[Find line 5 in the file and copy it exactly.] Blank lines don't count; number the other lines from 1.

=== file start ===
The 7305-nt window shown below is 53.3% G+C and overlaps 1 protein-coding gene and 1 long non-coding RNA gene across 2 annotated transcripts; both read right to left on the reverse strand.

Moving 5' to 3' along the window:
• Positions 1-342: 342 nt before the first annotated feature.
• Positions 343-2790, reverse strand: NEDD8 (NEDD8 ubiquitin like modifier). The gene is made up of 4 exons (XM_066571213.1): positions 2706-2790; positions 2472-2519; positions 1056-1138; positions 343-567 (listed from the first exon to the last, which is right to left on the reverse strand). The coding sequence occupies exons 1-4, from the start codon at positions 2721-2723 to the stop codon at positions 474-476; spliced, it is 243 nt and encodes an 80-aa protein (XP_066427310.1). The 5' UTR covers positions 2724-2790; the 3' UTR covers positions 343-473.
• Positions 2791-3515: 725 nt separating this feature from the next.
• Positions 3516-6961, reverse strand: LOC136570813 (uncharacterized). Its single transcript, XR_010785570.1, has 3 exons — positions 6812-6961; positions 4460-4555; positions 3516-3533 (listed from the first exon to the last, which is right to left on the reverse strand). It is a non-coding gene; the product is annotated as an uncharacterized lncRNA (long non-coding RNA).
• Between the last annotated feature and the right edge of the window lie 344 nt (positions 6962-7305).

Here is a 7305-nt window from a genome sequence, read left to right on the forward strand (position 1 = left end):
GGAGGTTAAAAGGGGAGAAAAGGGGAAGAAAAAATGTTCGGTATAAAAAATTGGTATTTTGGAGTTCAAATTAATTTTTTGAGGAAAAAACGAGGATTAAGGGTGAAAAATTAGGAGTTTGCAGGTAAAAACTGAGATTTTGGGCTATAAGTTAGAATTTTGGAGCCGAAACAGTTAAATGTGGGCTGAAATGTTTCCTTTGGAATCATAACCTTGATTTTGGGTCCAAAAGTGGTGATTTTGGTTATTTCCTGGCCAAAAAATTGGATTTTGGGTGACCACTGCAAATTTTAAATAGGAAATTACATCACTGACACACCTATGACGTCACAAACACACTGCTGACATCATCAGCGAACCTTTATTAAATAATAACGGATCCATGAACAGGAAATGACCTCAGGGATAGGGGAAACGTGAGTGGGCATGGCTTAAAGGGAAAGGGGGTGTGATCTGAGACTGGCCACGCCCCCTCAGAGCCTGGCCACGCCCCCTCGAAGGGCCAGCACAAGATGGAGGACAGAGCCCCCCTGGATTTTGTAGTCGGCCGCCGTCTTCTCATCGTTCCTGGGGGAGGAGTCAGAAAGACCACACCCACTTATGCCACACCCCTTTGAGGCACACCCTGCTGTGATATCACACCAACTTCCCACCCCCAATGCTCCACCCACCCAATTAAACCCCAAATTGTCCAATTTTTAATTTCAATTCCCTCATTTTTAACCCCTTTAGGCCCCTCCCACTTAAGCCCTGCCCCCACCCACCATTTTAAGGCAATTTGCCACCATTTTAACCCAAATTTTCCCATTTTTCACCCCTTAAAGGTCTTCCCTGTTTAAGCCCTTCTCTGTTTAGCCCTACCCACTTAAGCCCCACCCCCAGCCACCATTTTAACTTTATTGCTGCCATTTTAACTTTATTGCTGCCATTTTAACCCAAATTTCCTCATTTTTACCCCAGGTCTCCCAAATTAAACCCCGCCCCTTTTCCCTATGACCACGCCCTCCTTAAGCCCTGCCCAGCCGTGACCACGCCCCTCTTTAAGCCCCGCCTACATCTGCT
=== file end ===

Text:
• Positions 2791-3515: 725 nt separating this feature from the next.